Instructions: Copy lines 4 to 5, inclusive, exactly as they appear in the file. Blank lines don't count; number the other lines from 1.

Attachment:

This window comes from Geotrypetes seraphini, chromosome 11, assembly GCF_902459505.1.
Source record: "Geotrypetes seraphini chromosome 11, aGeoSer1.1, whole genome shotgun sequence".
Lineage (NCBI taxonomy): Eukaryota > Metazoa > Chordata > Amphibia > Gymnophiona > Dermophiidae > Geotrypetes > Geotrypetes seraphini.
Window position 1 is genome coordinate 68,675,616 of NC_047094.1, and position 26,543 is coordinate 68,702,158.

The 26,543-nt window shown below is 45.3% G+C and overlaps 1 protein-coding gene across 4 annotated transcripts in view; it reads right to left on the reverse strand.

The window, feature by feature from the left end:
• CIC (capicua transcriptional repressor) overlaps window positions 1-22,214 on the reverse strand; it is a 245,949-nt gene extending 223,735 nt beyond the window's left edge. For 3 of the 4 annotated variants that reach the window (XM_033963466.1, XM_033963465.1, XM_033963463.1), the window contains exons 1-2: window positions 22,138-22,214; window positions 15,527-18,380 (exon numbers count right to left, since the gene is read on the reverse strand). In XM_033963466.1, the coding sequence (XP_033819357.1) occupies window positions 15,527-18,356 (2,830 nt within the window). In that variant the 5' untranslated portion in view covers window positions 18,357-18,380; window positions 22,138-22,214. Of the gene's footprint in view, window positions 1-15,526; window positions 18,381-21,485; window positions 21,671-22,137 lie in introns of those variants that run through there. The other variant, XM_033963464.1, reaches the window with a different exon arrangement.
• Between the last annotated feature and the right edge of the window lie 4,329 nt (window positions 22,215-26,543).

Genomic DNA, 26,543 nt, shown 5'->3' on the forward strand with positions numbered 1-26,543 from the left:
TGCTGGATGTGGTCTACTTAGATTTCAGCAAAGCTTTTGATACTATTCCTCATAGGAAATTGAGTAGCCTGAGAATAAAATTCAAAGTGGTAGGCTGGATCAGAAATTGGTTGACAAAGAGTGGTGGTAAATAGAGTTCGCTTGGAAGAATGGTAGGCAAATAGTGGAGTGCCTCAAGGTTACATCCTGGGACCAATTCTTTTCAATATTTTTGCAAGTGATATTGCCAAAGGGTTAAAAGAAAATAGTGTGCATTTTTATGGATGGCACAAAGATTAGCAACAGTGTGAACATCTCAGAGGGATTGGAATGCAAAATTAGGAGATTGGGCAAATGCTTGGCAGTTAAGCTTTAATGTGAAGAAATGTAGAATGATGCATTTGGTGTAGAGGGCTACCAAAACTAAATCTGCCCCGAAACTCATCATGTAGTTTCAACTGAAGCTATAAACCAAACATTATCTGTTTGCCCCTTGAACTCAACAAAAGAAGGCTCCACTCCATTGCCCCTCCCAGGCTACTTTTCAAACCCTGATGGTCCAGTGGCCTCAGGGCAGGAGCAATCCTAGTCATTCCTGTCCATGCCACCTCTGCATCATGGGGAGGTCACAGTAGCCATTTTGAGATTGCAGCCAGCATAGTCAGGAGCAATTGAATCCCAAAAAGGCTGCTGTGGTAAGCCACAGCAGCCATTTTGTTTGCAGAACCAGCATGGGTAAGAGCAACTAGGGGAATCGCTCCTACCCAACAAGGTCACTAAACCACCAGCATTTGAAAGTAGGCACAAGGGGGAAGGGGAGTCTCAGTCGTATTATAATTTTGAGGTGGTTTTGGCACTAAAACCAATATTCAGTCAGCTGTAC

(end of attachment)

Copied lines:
Window position 1 is genome coordinate 68,675,616 of NC_047094.1, and position 26,543 is coordinate 68,702,158.

The 26,543-nt window shown below is 45.3% G+C and overlaps 1 protein-coding gene across 4 annotated transcripts in view; it reads right to left on the reverse strand.